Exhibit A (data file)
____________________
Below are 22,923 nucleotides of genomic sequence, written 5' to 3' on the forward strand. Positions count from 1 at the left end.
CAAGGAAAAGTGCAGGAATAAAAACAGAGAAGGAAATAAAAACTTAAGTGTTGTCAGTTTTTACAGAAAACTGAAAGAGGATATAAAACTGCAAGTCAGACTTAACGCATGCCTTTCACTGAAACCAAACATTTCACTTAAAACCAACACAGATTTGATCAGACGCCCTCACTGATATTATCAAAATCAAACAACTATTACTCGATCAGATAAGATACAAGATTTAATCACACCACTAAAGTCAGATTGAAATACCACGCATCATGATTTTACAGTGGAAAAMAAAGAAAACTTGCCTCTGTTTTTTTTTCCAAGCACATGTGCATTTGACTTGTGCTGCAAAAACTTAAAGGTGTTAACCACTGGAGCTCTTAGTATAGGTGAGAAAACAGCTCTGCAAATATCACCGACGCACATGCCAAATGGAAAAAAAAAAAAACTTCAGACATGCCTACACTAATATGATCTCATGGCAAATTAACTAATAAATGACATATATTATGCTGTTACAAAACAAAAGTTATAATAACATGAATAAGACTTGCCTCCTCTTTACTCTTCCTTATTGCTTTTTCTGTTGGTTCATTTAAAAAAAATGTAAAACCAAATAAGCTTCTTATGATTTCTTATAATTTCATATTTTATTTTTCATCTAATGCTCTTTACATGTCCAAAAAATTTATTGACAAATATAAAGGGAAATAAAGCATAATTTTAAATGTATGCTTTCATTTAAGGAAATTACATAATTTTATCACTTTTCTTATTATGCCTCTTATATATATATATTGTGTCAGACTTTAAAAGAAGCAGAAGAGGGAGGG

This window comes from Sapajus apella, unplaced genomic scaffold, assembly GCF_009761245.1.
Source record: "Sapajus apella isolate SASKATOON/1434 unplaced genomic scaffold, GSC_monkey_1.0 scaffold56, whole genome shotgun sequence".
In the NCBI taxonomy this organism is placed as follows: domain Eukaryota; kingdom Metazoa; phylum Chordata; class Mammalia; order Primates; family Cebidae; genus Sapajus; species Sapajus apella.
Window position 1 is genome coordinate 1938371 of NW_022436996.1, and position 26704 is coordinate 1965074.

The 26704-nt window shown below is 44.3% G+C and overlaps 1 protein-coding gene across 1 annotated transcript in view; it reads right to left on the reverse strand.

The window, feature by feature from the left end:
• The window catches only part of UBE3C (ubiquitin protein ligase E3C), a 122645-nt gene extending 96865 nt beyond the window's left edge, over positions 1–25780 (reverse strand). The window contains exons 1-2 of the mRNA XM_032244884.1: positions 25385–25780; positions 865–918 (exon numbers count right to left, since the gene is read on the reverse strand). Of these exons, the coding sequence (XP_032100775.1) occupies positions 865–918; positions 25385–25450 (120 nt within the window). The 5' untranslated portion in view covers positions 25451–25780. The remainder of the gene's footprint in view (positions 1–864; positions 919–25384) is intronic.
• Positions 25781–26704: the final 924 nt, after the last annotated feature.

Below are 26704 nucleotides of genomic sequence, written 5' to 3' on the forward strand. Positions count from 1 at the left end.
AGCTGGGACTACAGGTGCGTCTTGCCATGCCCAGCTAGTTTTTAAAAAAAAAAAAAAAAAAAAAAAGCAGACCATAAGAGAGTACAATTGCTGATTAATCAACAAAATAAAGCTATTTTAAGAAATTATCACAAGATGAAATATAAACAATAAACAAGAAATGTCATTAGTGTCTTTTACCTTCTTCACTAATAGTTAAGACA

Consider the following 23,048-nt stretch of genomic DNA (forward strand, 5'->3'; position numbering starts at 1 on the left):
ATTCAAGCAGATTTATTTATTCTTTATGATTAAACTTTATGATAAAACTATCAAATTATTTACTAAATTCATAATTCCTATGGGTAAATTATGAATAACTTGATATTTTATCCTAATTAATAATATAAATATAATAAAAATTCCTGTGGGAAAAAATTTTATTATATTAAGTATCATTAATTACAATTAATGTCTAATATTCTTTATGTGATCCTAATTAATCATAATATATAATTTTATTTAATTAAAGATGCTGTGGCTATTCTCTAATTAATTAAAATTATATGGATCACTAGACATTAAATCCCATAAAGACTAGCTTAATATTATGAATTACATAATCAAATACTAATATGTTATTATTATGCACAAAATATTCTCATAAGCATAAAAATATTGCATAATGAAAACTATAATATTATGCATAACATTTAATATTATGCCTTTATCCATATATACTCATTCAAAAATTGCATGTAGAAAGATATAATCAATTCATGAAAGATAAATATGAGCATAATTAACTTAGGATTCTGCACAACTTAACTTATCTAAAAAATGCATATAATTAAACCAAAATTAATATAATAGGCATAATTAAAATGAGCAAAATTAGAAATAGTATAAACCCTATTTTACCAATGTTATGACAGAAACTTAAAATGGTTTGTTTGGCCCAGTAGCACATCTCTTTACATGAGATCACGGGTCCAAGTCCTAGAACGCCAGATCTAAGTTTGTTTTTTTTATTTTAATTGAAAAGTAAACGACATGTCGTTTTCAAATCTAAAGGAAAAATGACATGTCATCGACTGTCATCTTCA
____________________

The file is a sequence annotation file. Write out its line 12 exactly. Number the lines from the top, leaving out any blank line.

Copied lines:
AGCTGGGACTACAGGTGCGTCTTGCCATGCCCAGCTAGTTTTTAAAAAAAAAAAAAAAAAAAAAAAGCAGACCATAAGAGAGTACAATTGCTGATTAATCAACAAAATAAAGCTATTTTAAGAAATTATCACAAGATGAAATATAAACAATAAACAAGAAATGTCATTAGTGTCTTTTACCTTCTTCACTAATAGTTAAGACA